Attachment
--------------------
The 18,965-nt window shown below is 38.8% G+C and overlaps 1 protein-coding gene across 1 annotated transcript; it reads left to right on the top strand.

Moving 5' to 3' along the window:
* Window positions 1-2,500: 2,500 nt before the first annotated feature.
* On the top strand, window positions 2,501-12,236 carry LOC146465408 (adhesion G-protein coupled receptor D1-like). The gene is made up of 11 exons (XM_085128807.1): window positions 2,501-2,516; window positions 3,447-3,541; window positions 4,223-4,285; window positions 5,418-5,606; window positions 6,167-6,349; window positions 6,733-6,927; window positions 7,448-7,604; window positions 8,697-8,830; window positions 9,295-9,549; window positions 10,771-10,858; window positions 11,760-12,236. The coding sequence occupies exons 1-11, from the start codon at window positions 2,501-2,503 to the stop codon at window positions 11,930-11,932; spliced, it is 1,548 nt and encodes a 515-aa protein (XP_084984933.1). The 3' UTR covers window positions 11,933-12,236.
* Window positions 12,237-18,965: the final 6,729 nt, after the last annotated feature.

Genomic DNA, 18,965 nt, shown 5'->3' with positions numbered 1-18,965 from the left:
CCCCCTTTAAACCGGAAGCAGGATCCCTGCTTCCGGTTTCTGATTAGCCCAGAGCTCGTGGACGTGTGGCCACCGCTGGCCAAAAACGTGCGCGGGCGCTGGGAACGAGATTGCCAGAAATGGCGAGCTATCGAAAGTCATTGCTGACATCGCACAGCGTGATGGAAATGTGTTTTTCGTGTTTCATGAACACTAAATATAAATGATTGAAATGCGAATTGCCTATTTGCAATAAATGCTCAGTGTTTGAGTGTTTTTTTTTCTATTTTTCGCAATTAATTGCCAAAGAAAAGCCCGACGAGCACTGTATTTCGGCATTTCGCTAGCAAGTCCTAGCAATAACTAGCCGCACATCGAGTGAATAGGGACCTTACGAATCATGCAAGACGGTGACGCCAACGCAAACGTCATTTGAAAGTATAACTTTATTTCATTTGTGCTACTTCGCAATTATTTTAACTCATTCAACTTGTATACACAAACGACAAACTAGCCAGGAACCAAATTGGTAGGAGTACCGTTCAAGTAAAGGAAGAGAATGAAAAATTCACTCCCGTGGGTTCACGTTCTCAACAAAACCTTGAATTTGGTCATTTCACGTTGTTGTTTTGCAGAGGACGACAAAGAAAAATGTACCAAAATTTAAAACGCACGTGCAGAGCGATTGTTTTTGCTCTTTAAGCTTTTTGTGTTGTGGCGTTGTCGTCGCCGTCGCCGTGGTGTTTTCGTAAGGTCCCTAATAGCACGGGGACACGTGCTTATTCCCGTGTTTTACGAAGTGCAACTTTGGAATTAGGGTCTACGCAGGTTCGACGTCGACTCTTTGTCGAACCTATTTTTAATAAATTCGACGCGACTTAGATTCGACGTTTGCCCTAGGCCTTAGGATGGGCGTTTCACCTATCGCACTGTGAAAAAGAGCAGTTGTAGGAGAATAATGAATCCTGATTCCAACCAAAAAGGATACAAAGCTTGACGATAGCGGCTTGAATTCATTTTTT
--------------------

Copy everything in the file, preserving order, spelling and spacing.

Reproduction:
The 18,965-nt window shown below is 38.8% G+C and overlaps 1 protein-coding gene across 1 annotated transcript; it reads left to right on the top strand.

Moving 5' to 3' along the window:
* Window positions 1-2,500: 2,500 nt before the first annotated feature.
* On the top strand, window positions 2,501-12,236 carry LOC146465408 (adhesion G-protein coupled receptor D1-like). The gene is made up of 11 exons (XM_085128807.1): window positions 2,501-2,516; window positions 3,447-3,541; window positions 4,223-4,285; window positions 5,418-5,606; window positions 6,167-6,349; window positions 6,733-6,927; window positions 7,448-7,604; window positions 8,697-8,830; window positions 9,295-9,549; window positions 10,771-10,858; window positions 11,760-12,236. The coding sequence occupies exons 1-11, from the start codon at window positions 2,501-2,503 to the stop codon at window positions 11,930-11,932; spliced, it is 1,548 nt and encodes a 515-aa protein (XP_084984933.1). The 3' UTR covers window positions 11,933-12,236.
* Window positions 12,237-18,965: the final 6,729 nt, after the last annotated feature.

Genomic DNA, 18,965 nt, shown 5'->3' with positions numbered 1-18,965 from the left:
CCCCCTTTAAACCGGAAGCAGGATCCCTGCTTCCGGTTTCTGATTAGCCCAGAGCTCGTGGACGTGTGGCCACCGCTGGCCAAAAACGTGCGCGGGCGCTGGGAACGAGATTGCCAGAAATGGCGAGCTATCGAAAGTCATTGCTGACATCGCACAGCGTGATGGAAATGTGTTTTTCGTGTTTCATGAACACTAAATATAAATGATTGAAATGCGAATTGCCTATTTGCAATAAATGCTCAGTGTTTGAGTGTTTTTTTTTCTATTTTTCGCAATTAATTGCCAAAGAAAAGCCCGACGAGCACTGTATTTCGGCATTTCGCTAGCAAGTCCTAGCAATAACTAGCCGCACATCGAGTGAATAGGGACCTTACGAATCATGCAAGACGGTGACGCCAACGCAAACGTCATTTGAAAGTATAACTTTATTTCATTTGTGCTACTTCGCAATTATTTTAACTCATTCAACTTGTATACACAAACGACAAACTAGCCAGGAACCAAATTGGTAGGAGTACCGTTCAAGTAAAGGAAGAGAATGAAAAATTCACTCCCGTGGGTTCACGTTCTCAACAAAACCTTGAATTTGGTCATTTCACGTTGTTGTTTTGCAGAGGACGACAAAGAAAAATGTACCAAAATTTAAAACGCACGTGCAGAGCGATTGTTTTTGCTCTTTAAGCTTTTTGTGTTGTGGCGTTGTCGTCGCCGTCGCCGTGGTGTTTTCGTAAGGTCCCTAATAGCACGGGGACACGTGCTTATTCCCGTGTTTTACGAAGTGCAACTTTGGAATTAGGGTCTACGCAGGTTCGACGTCGACTCTTTGTCGAACCTATTTTTAATAAATTCGACGCGACTTAGATTCGACGTTTGCCCTAGGCCTTAGGATGGGCGTTTCACCTATCGCACTGTGAAAAAGAGCAGTTGTAGGAGAATAATGAATCCTGATTCCAACCAAAAAGGATACAAAGCTTGACGATAGCGGCTTGAATTCATTTTTT